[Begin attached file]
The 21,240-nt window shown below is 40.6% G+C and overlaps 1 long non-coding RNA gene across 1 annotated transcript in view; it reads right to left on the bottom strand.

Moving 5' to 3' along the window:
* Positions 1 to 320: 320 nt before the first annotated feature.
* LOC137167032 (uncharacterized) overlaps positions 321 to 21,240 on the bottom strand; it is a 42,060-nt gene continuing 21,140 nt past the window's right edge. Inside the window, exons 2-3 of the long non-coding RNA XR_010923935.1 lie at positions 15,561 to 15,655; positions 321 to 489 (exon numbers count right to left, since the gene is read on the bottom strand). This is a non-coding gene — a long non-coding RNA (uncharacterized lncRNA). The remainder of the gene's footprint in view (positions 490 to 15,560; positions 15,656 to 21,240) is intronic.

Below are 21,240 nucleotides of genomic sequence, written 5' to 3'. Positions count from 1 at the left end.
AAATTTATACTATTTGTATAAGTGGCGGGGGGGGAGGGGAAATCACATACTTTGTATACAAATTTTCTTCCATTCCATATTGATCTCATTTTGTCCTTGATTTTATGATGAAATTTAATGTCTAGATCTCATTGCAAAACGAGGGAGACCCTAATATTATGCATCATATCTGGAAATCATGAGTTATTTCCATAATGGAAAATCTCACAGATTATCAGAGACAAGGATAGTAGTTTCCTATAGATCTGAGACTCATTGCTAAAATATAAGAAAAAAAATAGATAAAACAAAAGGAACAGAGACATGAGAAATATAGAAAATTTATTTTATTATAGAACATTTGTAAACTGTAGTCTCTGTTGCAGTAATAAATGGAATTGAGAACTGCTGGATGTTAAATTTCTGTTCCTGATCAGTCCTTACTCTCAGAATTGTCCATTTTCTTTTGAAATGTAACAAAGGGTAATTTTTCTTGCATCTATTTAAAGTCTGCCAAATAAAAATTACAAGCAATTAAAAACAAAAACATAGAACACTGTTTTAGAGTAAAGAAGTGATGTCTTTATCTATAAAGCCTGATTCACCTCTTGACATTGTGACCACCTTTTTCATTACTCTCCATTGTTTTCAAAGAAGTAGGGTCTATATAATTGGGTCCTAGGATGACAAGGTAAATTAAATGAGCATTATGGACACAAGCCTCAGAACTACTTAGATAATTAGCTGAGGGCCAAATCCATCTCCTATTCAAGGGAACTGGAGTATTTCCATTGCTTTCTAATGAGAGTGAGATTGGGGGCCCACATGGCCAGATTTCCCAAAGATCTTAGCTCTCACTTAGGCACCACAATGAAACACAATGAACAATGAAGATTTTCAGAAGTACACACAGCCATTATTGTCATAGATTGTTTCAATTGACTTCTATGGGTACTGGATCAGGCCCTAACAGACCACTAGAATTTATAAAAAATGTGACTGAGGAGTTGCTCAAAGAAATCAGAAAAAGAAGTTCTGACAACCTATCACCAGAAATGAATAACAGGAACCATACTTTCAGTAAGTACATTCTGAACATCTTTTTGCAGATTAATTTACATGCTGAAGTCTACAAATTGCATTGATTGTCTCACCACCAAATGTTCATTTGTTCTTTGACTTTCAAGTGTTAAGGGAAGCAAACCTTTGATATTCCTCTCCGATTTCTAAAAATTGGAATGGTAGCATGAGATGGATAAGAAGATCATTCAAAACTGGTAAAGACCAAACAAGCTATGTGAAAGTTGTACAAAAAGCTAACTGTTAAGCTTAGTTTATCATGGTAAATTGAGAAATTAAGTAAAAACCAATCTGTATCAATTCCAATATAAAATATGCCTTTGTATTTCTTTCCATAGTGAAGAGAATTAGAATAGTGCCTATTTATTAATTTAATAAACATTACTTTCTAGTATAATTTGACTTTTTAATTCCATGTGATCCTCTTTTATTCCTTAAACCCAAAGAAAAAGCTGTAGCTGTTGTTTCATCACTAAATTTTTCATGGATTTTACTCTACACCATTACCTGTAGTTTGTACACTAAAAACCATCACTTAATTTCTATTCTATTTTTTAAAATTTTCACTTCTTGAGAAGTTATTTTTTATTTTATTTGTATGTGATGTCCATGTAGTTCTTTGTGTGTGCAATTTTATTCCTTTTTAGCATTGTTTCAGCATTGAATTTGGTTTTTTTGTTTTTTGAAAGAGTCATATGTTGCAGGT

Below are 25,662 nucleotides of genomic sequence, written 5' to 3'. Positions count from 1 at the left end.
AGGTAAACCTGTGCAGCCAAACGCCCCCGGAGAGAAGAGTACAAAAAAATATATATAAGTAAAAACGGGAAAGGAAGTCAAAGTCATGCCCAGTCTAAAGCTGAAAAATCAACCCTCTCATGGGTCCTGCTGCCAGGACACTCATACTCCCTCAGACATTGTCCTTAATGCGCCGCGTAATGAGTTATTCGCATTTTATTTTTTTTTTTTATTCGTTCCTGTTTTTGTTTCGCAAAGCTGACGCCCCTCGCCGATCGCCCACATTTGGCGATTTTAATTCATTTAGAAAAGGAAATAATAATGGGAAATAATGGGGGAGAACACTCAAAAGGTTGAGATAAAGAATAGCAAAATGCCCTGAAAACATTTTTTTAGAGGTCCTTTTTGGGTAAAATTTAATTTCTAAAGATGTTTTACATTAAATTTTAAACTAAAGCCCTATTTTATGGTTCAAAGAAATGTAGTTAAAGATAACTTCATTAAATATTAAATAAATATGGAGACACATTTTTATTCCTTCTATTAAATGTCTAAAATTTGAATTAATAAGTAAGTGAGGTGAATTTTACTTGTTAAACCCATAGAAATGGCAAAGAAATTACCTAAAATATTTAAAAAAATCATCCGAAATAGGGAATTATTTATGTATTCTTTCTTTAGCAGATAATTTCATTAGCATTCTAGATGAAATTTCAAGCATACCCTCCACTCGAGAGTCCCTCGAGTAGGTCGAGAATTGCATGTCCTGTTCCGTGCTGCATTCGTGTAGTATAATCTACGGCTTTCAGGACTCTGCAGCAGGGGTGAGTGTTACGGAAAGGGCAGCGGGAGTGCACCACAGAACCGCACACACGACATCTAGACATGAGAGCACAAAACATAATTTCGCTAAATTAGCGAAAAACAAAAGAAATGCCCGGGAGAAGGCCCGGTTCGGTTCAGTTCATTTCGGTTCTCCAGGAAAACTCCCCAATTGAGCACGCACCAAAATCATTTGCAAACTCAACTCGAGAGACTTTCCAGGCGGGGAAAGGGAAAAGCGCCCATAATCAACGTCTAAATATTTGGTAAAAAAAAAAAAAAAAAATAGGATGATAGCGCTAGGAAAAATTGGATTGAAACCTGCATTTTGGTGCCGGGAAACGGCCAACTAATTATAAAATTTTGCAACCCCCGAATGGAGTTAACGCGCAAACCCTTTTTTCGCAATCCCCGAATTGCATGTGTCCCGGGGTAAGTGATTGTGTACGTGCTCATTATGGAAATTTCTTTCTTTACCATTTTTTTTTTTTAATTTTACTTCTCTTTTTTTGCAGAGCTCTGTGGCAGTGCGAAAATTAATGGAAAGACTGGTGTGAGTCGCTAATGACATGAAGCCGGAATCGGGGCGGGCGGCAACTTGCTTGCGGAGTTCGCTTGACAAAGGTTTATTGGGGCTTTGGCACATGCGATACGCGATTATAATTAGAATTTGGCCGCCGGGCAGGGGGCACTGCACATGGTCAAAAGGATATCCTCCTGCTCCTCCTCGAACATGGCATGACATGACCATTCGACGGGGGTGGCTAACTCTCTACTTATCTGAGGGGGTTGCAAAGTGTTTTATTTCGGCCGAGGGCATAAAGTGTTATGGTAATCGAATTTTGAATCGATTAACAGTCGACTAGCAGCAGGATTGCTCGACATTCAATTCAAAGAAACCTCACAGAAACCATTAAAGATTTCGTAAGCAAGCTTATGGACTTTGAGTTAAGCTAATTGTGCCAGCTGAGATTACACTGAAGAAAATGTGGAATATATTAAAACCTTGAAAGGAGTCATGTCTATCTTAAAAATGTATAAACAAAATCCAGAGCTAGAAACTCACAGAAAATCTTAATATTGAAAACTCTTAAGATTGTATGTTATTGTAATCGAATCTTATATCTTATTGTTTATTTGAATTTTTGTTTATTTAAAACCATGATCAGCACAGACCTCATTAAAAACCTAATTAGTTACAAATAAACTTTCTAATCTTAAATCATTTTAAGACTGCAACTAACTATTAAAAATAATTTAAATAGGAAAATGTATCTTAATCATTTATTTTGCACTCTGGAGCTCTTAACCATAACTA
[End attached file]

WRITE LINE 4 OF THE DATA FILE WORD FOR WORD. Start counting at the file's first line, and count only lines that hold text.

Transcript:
* LOC137167032 (uncharacterized) overlaps positions 321 to 21,240 on the bottom strand; it is a 42,060-nt gene continuing 21,140 nt past the window's right edge. Inside the window, exons 2-3 of the long non-coding RNA XR_010923935.1 lie at positions 15,561 to 15,655; positions 321 to 489 (exon numbers count right to left, since the gene is read on the bottom strand). This is a non-coding gene — a long non-coding RNA (uncharacterized lncRNA). The remainder of the gene's footprint in view (positions 490 to 15,560; positions 15,656 to 21,240) is intronic.